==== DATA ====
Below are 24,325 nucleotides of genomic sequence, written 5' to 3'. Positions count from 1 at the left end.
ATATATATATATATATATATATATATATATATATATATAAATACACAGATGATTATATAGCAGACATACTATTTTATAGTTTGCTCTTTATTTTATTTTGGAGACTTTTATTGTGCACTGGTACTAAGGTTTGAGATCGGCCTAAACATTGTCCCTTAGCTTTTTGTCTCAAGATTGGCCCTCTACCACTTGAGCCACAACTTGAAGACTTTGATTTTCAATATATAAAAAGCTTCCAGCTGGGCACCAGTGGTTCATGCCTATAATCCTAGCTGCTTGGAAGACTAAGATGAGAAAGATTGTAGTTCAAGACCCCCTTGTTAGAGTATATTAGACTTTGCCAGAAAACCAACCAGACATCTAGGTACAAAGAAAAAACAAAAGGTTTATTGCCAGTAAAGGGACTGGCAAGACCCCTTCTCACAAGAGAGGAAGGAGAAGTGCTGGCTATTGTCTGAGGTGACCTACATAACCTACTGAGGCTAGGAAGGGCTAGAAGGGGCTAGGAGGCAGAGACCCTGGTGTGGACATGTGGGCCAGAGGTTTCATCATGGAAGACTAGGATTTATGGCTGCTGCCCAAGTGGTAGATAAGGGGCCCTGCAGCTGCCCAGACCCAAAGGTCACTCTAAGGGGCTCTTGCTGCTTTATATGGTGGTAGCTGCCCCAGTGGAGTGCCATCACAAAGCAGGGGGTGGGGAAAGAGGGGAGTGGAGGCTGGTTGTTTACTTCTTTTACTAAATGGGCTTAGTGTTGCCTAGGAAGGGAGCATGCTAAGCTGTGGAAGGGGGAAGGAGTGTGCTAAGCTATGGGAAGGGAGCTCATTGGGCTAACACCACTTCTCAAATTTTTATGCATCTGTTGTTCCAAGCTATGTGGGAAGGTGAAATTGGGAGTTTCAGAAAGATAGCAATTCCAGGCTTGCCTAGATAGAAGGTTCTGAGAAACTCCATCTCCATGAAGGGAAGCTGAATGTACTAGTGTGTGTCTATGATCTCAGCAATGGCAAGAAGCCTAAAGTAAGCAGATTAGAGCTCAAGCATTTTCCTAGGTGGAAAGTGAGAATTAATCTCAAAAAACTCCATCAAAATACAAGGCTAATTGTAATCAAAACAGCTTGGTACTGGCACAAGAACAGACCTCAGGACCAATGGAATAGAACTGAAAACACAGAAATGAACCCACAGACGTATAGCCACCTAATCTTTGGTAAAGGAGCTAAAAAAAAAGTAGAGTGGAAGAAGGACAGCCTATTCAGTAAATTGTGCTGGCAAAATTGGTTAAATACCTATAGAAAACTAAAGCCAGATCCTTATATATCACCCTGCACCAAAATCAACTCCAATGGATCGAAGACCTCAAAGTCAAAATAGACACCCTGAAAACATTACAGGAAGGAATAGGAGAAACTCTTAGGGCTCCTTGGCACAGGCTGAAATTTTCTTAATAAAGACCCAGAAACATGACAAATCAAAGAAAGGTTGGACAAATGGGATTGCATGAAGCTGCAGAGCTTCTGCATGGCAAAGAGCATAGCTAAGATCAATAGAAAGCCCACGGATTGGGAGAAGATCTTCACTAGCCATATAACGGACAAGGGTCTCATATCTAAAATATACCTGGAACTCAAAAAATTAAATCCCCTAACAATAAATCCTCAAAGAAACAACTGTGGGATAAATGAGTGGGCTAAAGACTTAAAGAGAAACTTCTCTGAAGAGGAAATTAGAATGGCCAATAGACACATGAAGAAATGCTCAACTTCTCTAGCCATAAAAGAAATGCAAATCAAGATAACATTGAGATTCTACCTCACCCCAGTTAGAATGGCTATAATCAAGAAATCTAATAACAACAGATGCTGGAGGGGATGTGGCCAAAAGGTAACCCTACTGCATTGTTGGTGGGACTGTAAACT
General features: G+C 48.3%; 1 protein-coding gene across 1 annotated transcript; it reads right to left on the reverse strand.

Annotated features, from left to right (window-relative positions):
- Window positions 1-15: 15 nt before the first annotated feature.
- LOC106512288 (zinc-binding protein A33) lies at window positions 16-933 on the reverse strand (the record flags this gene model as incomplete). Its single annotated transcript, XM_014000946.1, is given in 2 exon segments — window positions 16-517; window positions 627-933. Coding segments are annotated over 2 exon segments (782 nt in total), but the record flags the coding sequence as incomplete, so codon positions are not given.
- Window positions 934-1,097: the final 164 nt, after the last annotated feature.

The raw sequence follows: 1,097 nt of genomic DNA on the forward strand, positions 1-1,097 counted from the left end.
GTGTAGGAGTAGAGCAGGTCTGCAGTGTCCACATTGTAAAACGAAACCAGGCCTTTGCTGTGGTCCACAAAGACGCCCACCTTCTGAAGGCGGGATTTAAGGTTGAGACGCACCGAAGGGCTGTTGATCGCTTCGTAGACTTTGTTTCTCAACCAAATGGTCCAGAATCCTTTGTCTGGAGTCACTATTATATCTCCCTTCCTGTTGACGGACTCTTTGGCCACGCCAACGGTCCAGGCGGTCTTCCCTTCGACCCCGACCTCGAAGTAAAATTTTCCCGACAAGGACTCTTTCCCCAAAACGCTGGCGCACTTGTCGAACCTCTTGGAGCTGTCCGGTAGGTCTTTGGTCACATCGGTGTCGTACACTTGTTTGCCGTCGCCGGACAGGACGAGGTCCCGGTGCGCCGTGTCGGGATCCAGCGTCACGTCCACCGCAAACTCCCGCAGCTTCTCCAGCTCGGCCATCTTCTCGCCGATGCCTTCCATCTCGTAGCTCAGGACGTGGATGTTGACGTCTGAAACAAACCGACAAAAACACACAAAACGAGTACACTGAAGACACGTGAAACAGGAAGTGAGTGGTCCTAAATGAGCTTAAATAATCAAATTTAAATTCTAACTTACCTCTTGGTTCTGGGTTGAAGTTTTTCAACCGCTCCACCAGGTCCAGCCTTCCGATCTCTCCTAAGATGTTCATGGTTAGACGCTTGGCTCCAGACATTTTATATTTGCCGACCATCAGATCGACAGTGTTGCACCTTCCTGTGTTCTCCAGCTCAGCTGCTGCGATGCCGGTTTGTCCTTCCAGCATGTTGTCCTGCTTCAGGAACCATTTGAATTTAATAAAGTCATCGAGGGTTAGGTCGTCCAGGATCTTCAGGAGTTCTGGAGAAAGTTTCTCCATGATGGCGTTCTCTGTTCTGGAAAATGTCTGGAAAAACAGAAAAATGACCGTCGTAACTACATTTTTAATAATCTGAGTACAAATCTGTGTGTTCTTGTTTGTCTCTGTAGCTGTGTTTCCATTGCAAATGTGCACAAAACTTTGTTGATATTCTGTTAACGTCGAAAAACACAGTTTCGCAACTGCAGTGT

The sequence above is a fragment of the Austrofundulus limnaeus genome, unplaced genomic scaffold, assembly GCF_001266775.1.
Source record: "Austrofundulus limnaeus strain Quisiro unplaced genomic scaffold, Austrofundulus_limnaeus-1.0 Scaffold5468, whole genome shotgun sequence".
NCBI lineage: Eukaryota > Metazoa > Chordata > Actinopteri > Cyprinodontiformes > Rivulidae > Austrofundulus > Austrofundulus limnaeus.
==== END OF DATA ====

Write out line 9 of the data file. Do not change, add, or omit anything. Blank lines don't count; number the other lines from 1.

GTGTAGGAGTAGAGCAGGTCTGCAGTGTCCACATTGTAAAACGAAACCAGGCCTTTGCTGTGGTCCACAAAGACGCCCACCTTCTGAAGGCGGGATTTAAGGTTGAGACGCACCGAAGGGCTGTTGATCGCTTCGTAGACTTTGTTTCTCAACCAAATGGTCCAGAATCCTTTGTCTGGAGTCACTATTATATCTCCCTTCCTGTTGACGGACTCTTTGGCCACGCCAACGGTCCAGGCGGTCTTCCCTTCGACCCCGACCTCGAAGTAAAATTTTCCCGACAAGGACTCTTTCCCCAAAACGCTGGCGCACTTGTCGAACCTCTTGGAGCTGTCCGGTAGGTCTTTGGTCACATCGGTGTCGTACACTTGTTTGCCGTCGCCGGACAGGACGAGGTCCCGGTGCGCCGTGTCGGGATCCAGCGTCACGTCCACCGCAAACTCCCGCAGCTTCTCCAGCTCGGCCATCTTCTCGCCGATGCCTTCCATCTCGTAGCTCAGGACGTGGATGTTGACGTCTGAAACAAACCGACAAAAACACACAAAACGAGTACACTGAAGACACGTGAAACAGGAAGTGAGTGGTCCTAAATGAGCTTAAATAATCAAATTTAAATTCTAACTTACCTCTTGGTTCTGGGTTGAAGTTTTTCAACCGCTCCACCAGGTCCAGCCTTCCGATCTCTCCTAAGATGTTCATGGTTAGACGCTTGGCTCCAGACATTTTATATTTGCCGACCATCAGATCGACAGTGTTGCACCTTCCTGTGTTCTCCAGCTCAGCTGCTGCGATGCCGGTTTGTCCTTCCAGCATGTTGTCCTGCTTCAGGAACCATTTGAATTTAATAAAGTCATCGAGGGTTAGGTCGTCCAGGATCTTCAGGAGTTCTGGAGAAAGTTTCTCCATGATGGCGTTCTCTGTTCTGGAAAATGTCTGGAAAAACAGAAAAATGACCGTCGTAACTACATTTTTAATAATCTGAGTACAAATCTGTGTGTTCTTGTTTGTCTCTGTAGCTGTGTTTCCATTGCAAATGTGCACAAAACTTTGTTGATATTCTGTTAACGTCGAAAAACACAGTTTCGCAACTGCAGTGT